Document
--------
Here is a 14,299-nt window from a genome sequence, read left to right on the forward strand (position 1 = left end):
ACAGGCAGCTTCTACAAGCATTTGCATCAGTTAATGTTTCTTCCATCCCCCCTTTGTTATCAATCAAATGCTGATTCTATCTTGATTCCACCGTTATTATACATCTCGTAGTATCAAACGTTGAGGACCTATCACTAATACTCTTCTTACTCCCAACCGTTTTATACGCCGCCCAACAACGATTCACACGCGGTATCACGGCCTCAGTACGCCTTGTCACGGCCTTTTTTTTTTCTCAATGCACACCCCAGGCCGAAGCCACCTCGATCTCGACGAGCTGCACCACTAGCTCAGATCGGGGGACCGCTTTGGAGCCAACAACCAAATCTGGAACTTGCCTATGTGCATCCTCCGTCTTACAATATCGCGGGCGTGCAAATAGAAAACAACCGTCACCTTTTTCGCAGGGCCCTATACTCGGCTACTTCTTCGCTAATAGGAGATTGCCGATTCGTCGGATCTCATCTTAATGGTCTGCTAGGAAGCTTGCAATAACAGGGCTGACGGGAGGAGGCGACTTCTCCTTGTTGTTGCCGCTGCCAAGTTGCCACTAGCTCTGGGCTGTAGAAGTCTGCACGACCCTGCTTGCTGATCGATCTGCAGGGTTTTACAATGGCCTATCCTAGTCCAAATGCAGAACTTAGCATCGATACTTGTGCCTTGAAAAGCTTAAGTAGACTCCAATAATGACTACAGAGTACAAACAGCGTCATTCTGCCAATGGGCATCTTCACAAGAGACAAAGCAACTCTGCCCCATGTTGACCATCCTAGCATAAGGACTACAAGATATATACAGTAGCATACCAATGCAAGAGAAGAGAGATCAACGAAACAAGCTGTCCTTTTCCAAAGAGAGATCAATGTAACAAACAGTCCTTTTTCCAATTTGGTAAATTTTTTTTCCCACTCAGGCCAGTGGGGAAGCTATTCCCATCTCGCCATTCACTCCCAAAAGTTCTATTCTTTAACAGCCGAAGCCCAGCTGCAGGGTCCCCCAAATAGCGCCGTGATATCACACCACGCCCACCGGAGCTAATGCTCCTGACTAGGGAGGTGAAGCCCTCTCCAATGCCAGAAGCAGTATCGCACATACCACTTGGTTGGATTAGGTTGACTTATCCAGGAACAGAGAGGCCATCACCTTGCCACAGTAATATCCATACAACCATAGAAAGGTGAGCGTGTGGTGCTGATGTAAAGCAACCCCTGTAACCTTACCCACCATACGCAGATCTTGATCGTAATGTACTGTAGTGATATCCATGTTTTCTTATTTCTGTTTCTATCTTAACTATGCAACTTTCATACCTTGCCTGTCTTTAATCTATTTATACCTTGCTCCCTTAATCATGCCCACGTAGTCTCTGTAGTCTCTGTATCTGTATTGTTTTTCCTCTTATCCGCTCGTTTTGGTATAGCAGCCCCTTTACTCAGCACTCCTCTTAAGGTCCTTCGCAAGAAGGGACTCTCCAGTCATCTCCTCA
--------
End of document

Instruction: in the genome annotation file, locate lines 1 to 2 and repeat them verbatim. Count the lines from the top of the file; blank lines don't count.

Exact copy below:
Here is a 14,299-nt window from a genome sequence, read left to right on the forward strand (position 1 = left end):
ACAGGCAGCTTCTACAAGCATTTGCATCAGTTAATGTTTCTTCCATCCCCCCTTTGTTATCAATCAAATGCTGATTCTATCTTGATTCCACCGTTATTATACATCTCGTAGTATCAAACGTTGAGGACCTATCACTAATACTCTTCTTACTCCCAACCGTTTTATACGCCGCCCAACAACGATTCACACGCGGTATCACGGCCTCAGTACGCCTTGTCACGGCCTTTTTTTTTTCTCAATGCACACCCCAGGCCGAAGCCACCTCGATCTCGACGAGCTGCACCACTAGCTCAGATCGGGGGACCGCTTTGGAGCCAACAACCAAATCTGGAACTTGCCTATGTGCATCCTCCGTCTTACAATATCGCGGGCGTGCAAATAGAAAACAACCGTCACCTTTTTCGCAGGGCCCTATACTCGGCTACTTCTTCGCTAATAGGAGATTGCCGATTCGTCGGATCTCATCTTAATGGTCTGCTAGGAAGCTTGCAATAACAGGGCTGACGGGAGGAGGCGACTTCTCCTTGTTGTTGCCGCTGCCAAGTTGCCACTAGCTCTGGGCTGTAGAAGTCTGCACGACCCTGCTTGCTGATCGATCTGCAGGGTTTTACAATGGCCTATCCTAGTCCAAATGCAGAACTTAGCATCGATACTTGTGCCTTGAAAAGCTTAAGTAGACTCCAATAATGACTACAGAGTACAAACAGCGTCATTCTGCCAATGGGCATCTTCACAAGAGACAAAGCAACTCTGCCCCATGTTGACCATCCTAGCATAAGGACTACAAGATATATACAGTAGCATACCAATGCAAGAGAAGAGAGATCAACGAAACAAGCTGTCCTTTTCCAAAGAGAGATCAATGTAACAAACAGTCCTTTTTCCAATTTGGTAAATTTTTTTTCCCACTCAGGCCAGTGGGGAAGCTATTCCCATCTCGCCATTCACTCCCAAAAGTTCTATTCTTTAACAGCCGAAGCCCAGCTGCAGGGTCCCCCAAATAGCGCCGTGATATCACACCACGCCCACCGGAGCTAATGCTCCTGACTAGGGAGGTGAAGCCCTCTCCAATGCCAGAAGCAGTATCGCACATACCACTTGGTTGGATTAGGTTGACTTATCCAGGAACAGAGAGGCCATCACCTTGCCACAGTAATATCCATACAACCATAGAAAGGTGAGCGTGTGGTGCTGATGTAAAGCAACCCCTGTAACCTTACCCACCATACGCAGATCTTGATCGTAATGTACTGTAGTGATATCCATGTTTTCTTATTTCTGTTTCTATCTTAACTATGCAACTTTCATACCTTGCCTGTCTTTAATCTATTTATACCTTGCTCCCTTAATCATGCCCACGTAGTCTCTGTAGTCTCTGTATCTGTATTGTTTTTCCTCTTATCCGCTCGTTTTGGTATAGCAGCCCCTTTACTCAGCACTCCTCTTAAGGTCCTTCGCAAGAAGGGACTCTCCAGTCATCTCCTCA